Abstract only
Victor Sage

Robert Mighall, A Geography of Victorian Gothic: Mapping Historys Nightmares; Andrew Smith, Gothic Radicalism: Literature, Philosophy and Psychoanalysis in the Nineteenth Century

Gothic Studies
Cruelty, Darkness and the Body in Janice Galloway, Alison Kennedy and Louise Welsh
Victor Sage

This essay seeks to define a Gothic tendency in the ‘viscerality’ of some recent and prominent Scottish women writers: Janice Galloway, Alison Kennedy and Louise Welsh. The argument addresses an alienating tension in this ‘viscerality’ between a fabular form and the impression of a new realism of social surfaces. This is a Gothic of cruelty and violent representation of the body, which opens a Scottish urban culture, portrayed as a synecdoche for divided consciousness, to fables of sexual and political alienation.

Gothic Studies
Abstract only
Conspiracy and Narrative Masquerade in Schiller, Zschokke, Lewis and Hoffmann
Victor Sage

This essay brings together the popularity of Venice in the late eighteenth and early nineteenth century as a setting for horror, terror and fantasy, and the narrative conventions of the Gothic. Focusing on Schiller, Zschokke, Lewis and Hoffmann, the article studies the representation of Venice as a Gothic labyrinth, in the context of the city‘s changing reputation as a political structure. ‘Venice’ is treated as a common set of signs which overlap between the literary field and the field of cultural politics: ‘plots’ are both political conspiracies and (carnivalised: doubled and disguised) narrative forms. All is given over to the dynamics of masquerade. The topography of the Venetian Republic is itself a political text, which carnivalises the ‘separation of powers’, while the texts of the Gothic writers are narrative masquerades which choose popular hybrid forms of comedy, folktale and horror, rather than Tragedy or Realism, to respond to Venice‘s tension between law and anarchy and the conflicting pressures of Enlightenment, Republicanism and Empire.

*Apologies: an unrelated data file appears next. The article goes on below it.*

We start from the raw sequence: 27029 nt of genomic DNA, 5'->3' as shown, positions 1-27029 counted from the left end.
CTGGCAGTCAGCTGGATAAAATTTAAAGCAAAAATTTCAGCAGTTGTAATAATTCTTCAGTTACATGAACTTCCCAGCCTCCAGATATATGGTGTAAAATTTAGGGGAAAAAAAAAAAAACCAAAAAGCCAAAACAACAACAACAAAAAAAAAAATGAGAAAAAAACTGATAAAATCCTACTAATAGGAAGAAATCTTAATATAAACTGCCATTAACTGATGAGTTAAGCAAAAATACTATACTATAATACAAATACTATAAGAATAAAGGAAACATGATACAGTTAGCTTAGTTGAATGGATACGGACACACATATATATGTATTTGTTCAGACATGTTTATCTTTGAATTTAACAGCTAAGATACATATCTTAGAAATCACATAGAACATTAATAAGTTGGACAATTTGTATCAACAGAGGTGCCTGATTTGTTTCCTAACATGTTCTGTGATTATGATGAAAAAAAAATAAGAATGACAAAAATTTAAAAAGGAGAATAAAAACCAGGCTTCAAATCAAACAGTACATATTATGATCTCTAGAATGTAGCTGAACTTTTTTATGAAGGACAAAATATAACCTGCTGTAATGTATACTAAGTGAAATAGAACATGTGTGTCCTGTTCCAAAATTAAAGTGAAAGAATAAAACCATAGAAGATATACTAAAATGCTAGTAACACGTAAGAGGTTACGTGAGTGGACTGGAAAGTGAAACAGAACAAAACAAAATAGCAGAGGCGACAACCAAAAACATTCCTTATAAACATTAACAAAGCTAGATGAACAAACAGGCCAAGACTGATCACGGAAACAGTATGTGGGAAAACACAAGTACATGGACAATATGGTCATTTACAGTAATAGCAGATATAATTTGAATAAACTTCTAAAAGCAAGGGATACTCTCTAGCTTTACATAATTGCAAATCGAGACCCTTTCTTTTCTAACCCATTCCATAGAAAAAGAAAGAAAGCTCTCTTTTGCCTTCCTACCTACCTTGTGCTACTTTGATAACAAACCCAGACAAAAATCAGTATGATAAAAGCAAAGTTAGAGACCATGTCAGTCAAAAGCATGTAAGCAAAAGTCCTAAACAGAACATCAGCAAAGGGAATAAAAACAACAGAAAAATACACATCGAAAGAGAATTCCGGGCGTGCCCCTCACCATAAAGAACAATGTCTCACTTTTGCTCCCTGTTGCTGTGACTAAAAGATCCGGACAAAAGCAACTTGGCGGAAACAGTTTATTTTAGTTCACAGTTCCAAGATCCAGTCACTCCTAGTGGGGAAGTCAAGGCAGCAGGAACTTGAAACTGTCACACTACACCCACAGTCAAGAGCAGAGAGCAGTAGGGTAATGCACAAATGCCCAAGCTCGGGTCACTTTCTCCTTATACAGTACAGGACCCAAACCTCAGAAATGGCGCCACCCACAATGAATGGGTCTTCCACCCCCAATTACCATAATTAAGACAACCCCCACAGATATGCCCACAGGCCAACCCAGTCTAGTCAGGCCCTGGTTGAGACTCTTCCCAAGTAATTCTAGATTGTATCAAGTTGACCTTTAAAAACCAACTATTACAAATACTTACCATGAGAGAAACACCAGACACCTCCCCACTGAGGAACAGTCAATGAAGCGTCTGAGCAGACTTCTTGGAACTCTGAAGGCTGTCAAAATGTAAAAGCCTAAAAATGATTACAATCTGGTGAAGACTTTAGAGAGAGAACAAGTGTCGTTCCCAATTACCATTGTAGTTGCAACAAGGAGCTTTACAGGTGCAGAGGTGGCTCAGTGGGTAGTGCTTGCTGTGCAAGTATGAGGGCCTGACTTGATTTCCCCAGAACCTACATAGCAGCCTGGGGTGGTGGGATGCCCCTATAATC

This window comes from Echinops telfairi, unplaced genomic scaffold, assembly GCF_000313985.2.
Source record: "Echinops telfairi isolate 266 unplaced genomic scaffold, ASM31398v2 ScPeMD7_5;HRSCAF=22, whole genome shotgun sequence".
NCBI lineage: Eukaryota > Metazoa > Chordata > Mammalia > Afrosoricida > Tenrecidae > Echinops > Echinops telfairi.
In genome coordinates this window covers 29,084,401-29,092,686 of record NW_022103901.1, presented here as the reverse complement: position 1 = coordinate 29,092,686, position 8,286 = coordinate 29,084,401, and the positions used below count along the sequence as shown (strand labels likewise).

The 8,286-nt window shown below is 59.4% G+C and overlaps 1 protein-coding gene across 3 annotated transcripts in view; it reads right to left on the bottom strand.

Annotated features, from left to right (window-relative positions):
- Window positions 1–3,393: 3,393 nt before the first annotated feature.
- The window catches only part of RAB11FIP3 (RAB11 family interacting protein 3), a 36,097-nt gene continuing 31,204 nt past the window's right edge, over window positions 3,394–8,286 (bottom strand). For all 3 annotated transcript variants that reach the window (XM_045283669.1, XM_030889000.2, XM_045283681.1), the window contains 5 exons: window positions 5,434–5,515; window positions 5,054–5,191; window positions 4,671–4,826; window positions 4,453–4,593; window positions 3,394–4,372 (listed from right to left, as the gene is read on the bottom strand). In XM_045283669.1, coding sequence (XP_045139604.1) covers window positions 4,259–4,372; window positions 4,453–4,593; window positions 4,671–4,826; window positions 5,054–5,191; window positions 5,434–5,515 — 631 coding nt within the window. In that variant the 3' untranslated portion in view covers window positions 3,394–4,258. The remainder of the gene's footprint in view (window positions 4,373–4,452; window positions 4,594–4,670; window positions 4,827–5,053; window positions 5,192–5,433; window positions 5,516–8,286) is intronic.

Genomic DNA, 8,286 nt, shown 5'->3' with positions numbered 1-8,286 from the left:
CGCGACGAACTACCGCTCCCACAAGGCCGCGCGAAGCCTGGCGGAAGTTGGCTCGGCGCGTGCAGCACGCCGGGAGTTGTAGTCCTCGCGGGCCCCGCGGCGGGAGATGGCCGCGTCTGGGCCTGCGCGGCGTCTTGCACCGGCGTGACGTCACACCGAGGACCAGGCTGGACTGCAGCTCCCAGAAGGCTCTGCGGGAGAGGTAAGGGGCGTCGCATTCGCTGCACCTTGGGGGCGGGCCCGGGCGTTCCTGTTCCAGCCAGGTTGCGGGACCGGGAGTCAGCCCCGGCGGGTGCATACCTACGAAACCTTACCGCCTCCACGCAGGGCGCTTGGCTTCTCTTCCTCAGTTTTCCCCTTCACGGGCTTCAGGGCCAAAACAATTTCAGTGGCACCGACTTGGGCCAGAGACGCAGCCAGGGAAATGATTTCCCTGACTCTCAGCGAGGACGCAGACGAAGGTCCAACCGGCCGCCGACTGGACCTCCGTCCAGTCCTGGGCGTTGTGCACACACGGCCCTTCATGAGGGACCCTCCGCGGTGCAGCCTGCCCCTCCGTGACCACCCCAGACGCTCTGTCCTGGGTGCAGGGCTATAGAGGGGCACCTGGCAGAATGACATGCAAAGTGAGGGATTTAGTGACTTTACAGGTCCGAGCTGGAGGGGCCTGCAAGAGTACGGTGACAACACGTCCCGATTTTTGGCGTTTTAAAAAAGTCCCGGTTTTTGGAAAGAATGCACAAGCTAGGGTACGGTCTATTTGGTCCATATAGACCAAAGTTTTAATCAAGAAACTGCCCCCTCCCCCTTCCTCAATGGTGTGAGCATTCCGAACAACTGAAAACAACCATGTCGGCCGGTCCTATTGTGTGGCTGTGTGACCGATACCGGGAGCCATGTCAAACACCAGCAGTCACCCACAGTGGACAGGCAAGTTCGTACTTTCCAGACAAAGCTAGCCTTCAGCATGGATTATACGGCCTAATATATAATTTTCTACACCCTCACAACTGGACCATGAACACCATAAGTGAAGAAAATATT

Gothic Studies
Abstract only
Enlightenment, automata, and the theatre of terror
Victor Sage

This chapter argues the case for a partial overlap between Diderot and Charles Maturin who are conventionally labelled Enlightenment and Gothic. In Diderot's novel, the notion of the automaton is linked to the system of an anti-society of isolated Cartesian cells. And it becomes associated with horror and superstition, a phalanstery of mastery and slavery which anticipates the automatism of the Marquis de Sade. Diderot himself had been imprisoned in Vincennes and unnerved by the experience to the point of apparent capitulation to the authorities, so he had studied at first hand the condition he writes about. Automatism is indeed part of the theatre of terror and the relation between hypocrisy, acting and ritualized behaviour is part of Maturin's meditation. Maturin and Diderot independently share a self-conscious fictional heritage whose master trope is the theatre; this shapes the different questions they ask of the novel genre in a common manner.

in European Gothic
Abstract only
Robert Miles, Victor Sage, Lisa Hopkins and Andrew Smith

Gothic Studies